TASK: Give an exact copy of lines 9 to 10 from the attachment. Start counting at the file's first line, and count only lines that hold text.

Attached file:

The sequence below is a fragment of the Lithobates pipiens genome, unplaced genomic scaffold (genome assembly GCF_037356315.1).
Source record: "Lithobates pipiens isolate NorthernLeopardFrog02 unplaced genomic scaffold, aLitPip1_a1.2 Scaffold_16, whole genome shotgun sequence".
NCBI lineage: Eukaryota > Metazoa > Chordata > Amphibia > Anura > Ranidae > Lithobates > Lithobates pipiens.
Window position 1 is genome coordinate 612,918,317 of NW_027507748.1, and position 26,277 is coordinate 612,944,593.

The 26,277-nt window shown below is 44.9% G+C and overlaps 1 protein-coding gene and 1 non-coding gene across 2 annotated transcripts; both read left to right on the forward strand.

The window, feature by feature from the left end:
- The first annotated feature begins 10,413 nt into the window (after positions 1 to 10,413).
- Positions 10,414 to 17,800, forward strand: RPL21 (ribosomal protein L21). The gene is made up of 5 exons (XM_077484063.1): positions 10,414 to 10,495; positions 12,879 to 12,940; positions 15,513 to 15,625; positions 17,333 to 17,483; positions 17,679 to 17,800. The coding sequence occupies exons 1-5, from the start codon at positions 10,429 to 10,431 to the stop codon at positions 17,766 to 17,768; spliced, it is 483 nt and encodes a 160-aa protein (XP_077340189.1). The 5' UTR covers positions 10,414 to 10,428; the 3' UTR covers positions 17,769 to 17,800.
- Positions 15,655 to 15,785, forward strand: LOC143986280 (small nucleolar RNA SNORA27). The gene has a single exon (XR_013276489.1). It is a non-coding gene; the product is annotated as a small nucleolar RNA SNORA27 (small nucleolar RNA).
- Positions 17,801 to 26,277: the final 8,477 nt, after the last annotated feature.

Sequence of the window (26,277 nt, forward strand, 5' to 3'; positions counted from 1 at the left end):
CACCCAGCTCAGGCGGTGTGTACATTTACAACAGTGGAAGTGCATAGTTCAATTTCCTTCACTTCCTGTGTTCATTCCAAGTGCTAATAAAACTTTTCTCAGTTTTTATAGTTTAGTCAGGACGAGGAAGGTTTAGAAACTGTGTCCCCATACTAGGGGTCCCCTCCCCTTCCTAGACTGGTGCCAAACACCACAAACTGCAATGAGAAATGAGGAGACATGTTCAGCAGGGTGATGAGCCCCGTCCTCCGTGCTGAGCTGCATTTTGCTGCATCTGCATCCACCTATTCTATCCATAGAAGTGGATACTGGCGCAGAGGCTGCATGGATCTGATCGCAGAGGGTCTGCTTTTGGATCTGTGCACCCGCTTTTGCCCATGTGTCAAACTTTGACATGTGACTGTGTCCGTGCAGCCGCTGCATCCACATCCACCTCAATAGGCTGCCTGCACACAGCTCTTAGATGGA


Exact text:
- Positions 15,655 to 15,785, forward strand: LOC143986280 (small nucleolar RNA SNORA27). The gene has a single exon (XR_013276489.1). It is a non-coding gene; the product is annotated as a small nucleolar RNA SNORA27 (small nucleolar RNA).
- Positions 17,801 to 26,277: the final 8,477 nt, after the last annotated feature.